Occasionally, some patients with hypothyroidism have no symptoms or are so subtle that they go unnoticed. On the other hand, if you have already been diagnosed and treated for hypothyroidism and continue to have some or all of these symptoms, you should consult your doctor to adjust the treatment.

High TSH: consequences

Elevated TSH levels suggest a hormonal imbalance that can have severe consequences if left untreated. The body requires a certain amount of thyroid hormones for its proper functioning, and if that amount is exceeded, there will be many imbalances with health consequences:

  • When thyroid hormone levels are not adequate, the pituitary will produce additional TSH to induce the thyroid to produce more hormones. This constant bombardment with high levels of TSH can cause the thyroid gland to enlarge and form a goiter, also called a compensatory goiter. This is nothing more than the abnormal regrowth of the thyroid gland.
  • On the other hand, the accumulation of fluid and the swelling that hypothyroidism sometimes produces can pressure the nerves and damage or crush them. This leads to a condition called peripheral neuropathy. If hypothyroidism is not attacked in time, its symptoms will generally progress. Therefore, it is crucial to start treatment promptly.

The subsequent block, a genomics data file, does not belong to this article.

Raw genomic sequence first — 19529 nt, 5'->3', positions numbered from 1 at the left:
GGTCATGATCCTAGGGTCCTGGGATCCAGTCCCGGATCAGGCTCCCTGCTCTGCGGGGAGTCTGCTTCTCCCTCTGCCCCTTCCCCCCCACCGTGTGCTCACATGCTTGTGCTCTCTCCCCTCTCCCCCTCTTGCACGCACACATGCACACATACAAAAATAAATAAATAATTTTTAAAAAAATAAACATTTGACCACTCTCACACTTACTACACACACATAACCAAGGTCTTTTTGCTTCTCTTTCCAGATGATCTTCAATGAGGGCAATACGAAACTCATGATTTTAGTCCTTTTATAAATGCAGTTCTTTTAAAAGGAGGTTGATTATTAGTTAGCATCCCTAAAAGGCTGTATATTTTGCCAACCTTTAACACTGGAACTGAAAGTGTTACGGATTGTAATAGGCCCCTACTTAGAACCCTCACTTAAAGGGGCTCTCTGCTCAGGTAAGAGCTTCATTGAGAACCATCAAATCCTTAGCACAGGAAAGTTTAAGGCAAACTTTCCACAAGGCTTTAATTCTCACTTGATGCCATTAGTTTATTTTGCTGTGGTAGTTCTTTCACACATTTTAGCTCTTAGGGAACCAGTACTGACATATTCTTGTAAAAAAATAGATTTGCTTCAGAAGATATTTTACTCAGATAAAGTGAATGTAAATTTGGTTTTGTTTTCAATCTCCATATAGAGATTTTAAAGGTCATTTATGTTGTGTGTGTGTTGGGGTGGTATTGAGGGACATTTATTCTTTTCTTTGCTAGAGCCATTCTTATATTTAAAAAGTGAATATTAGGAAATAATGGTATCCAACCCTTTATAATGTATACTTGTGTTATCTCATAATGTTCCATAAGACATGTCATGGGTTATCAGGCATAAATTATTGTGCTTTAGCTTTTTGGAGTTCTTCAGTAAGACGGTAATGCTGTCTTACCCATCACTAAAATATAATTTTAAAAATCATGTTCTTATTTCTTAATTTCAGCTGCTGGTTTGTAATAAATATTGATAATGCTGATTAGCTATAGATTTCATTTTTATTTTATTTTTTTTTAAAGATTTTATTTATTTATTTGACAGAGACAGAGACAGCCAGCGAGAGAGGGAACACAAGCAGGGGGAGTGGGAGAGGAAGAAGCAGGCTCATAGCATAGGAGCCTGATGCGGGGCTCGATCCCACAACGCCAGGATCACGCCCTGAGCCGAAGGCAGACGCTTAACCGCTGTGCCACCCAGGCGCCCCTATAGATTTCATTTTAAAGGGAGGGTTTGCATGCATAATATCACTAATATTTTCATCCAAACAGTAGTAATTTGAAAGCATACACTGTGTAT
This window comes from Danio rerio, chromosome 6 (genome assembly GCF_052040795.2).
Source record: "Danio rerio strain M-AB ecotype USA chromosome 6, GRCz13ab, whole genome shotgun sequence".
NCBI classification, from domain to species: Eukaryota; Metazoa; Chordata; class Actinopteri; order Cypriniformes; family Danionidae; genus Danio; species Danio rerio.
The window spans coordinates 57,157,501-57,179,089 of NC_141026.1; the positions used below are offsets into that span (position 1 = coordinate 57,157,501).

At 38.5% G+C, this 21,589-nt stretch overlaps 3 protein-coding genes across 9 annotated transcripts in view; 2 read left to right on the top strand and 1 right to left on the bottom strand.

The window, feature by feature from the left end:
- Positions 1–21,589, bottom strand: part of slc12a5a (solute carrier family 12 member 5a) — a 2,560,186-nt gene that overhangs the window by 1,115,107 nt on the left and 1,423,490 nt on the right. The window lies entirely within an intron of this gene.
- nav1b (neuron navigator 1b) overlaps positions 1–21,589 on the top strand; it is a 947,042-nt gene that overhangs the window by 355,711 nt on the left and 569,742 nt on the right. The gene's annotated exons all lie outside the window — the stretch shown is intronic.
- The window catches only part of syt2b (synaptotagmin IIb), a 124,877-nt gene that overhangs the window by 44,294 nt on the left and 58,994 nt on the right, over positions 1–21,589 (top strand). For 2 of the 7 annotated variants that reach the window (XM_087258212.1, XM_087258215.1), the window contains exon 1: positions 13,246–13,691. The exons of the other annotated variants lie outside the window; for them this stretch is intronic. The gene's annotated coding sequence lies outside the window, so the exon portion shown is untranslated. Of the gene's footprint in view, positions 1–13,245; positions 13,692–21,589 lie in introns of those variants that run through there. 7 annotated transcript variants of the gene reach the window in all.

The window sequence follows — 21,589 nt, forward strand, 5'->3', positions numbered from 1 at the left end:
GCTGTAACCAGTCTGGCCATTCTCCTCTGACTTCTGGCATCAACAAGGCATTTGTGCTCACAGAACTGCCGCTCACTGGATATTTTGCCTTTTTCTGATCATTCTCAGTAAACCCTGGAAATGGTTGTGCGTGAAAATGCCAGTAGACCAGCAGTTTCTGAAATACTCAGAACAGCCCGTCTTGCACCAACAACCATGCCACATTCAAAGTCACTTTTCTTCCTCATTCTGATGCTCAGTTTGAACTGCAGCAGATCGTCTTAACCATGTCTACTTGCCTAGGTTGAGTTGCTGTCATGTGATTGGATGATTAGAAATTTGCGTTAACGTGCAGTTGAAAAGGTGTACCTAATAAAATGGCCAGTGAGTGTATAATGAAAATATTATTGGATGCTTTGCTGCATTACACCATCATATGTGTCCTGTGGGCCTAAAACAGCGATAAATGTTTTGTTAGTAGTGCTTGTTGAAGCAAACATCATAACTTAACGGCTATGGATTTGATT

• The most severe complication of untreated hypothyroidism is a type of coma called myxedema. The functions of the brain, lungs, and heart slow down. If left untreated, the patient’s life may be in real danger.
  • During pregnancy, the lack of the hormone can cause congenital disabilities and problems in the baby’s intellectual development. Suppose you have been diagnosed with hypothyroidism and are pregnant or want to be pregnant. In that case, you take your thyroid check-ups very seriously, as the baby will undoubtedly be affected. Treatment for hypothyroidism must be adjusted many times during pregnancy.

High thyrotropin: how to lower it

Thyrotropin or high TSH is a symptom of hypothyroidism. This disease, in most cases, can be diagnosed with a simple blood test. Once diagnosed, it is entirely treatable.

To reduce the elevated level of TSH in the blood, the patient is treated with a thyroid hormone substitute. In many cases, they were simply taking a small pill by mouth once a day can restore hormonal balance. In general, taking this hormone substitute improves the patient’s quality of life, and almost all the symptoms caused by hypothyroidism are reversed.

Hypothyroidism is a condition that will affect the patient throughout his life, so he should always take medicine. Initially, the medication takes two weeks to achieve full effect. The patient should be attentive to changes and reappearance of symptoms, as sometimes it is necessary to readjust the dose.

This article is merely informative. At FastlyHeal .com, we do not have the power to prescribe medical treatments or make any diagnosis. We invite you to see a doctor if you present any type of condition or discomfort.

If you want to read more articles similar to high TSH: causes and consequences, we recommend that you enter our Endocrine System category.

You may also like

Leave a Comment